Verizon’s Network Has Attracted Customers and Consumed Airwaves
(Bloomberg) -- Verizon Communications Inc. takes network quality seriously, so when a report this week showed how the company is facing an airwave capacity crunch in some cities, executives got a little defensive.
Wall Street analysts at LightShed Partners wrote a report saying Verizon had used up most of its available airwaves in several cities, including Miami and Chicago. Such airwaves are the life blood of the wireless business, the invisible pathways that carry all our Netflix shows and Instagram stories.
“They have used spectrum to fuel capacity growth and improved speeds, and now they have a limited amount left,” LightShed analyst Walt Piecyk said. The firm used its own research and information from Opensignal, a mobile-testing firm that collects data from millions of phones.
The shortage is a byproduct of success. Verizon has the most subscribers of all U.S. wireless carriers, about 116 million, after adding 1.25 million last quarter. And with that kind of popularity comes high network traffic volumes. Just as crowded highways could use more lanes, busy mobile networks need more airwaves.
“That’s only half the story -- it doesn’t cover all the things we do,” Matt Ellis, Verizon’s chief financial officer, said in an interview Thursday. Verizon has been applying technology to the task, he said. By doubling up on cell sites and aggregating all available spectrum, engineers have been able to squeeze more capacity out of the company’s radio waves.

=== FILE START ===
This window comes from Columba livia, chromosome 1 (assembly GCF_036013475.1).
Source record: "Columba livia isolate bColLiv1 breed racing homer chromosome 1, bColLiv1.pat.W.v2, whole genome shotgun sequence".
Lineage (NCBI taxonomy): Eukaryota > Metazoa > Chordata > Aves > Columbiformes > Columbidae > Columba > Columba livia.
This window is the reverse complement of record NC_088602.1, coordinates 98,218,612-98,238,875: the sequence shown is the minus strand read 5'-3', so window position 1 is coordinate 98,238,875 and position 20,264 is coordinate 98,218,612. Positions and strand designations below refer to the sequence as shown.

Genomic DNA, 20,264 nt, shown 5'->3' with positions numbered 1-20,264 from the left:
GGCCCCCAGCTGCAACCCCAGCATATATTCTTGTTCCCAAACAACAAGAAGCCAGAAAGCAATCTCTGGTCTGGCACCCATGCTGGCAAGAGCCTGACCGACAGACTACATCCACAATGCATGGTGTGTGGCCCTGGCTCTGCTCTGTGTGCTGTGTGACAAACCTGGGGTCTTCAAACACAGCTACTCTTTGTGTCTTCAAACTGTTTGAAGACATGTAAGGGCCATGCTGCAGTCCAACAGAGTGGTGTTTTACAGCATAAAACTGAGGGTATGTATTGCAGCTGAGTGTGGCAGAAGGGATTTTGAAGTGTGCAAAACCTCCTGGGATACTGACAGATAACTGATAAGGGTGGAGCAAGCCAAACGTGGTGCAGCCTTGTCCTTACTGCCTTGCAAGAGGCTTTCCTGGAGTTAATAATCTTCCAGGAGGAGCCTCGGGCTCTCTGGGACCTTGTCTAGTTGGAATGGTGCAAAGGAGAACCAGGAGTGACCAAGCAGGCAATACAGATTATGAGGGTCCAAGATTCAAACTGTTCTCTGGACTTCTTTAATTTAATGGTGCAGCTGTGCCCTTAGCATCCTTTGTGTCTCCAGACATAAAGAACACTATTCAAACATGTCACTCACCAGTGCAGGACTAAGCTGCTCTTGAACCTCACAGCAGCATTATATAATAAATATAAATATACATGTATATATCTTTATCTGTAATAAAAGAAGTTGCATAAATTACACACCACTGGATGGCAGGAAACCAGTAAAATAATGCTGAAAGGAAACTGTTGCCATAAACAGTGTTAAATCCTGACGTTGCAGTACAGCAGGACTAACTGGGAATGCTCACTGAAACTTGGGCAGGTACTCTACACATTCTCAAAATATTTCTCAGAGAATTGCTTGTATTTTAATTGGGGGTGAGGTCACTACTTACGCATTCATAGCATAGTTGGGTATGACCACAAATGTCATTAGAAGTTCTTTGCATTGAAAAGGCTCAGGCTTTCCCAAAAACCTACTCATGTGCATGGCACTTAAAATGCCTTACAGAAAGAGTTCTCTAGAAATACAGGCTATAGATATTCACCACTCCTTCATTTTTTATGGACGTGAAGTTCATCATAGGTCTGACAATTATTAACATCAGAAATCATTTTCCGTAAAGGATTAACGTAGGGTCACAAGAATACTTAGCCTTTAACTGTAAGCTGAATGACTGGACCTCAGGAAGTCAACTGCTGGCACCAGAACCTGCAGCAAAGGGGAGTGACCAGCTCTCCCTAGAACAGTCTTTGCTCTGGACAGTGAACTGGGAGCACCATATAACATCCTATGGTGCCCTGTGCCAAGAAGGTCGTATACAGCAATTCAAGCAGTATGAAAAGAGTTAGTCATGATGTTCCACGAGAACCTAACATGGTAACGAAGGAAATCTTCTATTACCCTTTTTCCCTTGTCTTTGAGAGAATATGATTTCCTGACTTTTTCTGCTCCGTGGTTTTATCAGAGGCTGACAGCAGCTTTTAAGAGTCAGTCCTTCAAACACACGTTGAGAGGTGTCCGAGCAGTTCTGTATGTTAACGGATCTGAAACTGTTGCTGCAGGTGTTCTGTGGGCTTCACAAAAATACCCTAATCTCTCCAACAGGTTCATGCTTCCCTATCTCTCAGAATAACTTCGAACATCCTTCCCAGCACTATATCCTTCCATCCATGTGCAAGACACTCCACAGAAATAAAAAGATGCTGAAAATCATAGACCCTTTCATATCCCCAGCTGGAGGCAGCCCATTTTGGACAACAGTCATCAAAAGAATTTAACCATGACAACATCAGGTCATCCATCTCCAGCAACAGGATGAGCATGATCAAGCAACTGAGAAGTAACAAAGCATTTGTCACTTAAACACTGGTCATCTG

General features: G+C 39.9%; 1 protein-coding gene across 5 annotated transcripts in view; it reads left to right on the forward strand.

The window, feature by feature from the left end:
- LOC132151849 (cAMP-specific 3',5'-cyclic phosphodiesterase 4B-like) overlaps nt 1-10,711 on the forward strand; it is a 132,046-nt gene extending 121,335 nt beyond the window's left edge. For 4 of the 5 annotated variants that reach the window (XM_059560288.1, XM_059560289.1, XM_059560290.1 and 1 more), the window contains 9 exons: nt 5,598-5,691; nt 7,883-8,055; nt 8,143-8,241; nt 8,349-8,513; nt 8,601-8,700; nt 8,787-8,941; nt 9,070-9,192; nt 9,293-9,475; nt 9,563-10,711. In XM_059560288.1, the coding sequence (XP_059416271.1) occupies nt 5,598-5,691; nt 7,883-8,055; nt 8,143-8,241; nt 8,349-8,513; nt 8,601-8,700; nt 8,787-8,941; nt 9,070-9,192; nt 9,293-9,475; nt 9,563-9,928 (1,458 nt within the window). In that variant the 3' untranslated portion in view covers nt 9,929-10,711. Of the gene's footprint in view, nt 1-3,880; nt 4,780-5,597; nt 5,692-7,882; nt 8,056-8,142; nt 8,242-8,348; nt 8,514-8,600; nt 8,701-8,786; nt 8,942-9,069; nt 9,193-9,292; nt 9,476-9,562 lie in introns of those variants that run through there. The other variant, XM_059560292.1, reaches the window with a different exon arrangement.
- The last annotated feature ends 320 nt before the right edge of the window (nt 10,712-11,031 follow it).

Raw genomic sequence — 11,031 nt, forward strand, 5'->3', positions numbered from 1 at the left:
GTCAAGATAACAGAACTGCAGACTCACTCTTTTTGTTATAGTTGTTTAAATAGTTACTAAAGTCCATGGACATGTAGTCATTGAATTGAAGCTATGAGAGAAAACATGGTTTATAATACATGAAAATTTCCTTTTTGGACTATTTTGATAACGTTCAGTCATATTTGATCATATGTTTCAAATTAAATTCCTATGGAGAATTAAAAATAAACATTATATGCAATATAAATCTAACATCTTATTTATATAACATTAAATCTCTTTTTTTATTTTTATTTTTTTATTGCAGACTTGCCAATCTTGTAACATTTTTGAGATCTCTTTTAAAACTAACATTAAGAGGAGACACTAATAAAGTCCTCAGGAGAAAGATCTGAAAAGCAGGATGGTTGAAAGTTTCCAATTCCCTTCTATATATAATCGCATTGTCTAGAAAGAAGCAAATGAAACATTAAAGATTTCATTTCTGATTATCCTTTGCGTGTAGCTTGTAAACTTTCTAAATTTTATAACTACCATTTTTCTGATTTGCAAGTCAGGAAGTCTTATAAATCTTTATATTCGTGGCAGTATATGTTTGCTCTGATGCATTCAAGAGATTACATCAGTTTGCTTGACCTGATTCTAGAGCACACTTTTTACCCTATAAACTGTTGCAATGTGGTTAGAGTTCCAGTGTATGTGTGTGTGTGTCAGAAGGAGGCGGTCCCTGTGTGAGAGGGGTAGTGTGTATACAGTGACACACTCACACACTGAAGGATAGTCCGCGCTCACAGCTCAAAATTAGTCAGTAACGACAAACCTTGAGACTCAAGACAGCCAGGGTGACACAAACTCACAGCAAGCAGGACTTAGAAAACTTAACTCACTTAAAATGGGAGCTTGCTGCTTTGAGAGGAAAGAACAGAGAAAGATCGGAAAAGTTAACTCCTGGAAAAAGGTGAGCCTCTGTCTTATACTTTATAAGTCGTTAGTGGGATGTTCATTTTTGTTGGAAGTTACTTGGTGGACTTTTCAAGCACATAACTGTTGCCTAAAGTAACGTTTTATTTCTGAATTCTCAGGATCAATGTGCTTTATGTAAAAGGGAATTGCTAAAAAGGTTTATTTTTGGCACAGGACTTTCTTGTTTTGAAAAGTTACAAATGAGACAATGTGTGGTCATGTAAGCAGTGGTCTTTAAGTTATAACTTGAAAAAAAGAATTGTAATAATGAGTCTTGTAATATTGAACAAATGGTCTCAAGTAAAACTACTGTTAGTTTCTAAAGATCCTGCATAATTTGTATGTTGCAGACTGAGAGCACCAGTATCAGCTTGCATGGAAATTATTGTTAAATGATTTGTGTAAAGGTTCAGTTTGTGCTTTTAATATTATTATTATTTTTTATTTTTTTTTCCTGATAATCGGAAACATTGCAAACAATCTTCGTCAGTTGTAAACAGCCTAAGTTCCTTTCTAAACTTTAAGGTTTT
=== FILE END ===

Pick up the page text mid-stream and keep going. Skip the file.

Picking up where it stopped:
“I’ll put money on our engineering team every day of the week, and their track record is second to none,” Ellis said on an earnings call earlier Thursday. “So we are very, very confident that we have the spectrum we need to continue to grow the business.”
For years, Verizon has been collecting some of the highest marks for network quality from wireless-industry researchers. That run continued this month with new reports from RootMetrics and Opensignal. The performance has enhanced Verizon’s reputation and is always the centerpiece of its advertising. Sunday’s Super Bowl broadcast is expected to carry a Verizon ad showing how network quality for first responders can be a matter of life or death.
Ellis said on the earnings call that the company has put airwave-license purchases at the top of its priority list.
Verizon is increasingly focused on the next leg of the race: 5G.
The company is sitting on a large swath of so-called millimeter-wave spectrum that it has been using for new 5G service, now in 34 cities. This added capacity covers limited areas but offers blazing speeds.
Verizon is competing against rivals T-Mobile US Inc. and AT&T Inc. to be the first to hook new customers on the new service as 5G phones arrive in the coming months.
Whatever the concerns are about 4G capacity and Verizon’s track record of solving it, Chief Executive Officer Hans Vestberg has already set his sights on the future.
“It’s not hindering our strategy right now to deploy a great 5G network and be able to capture the market on 5G,” Vestberg said on the conference call.
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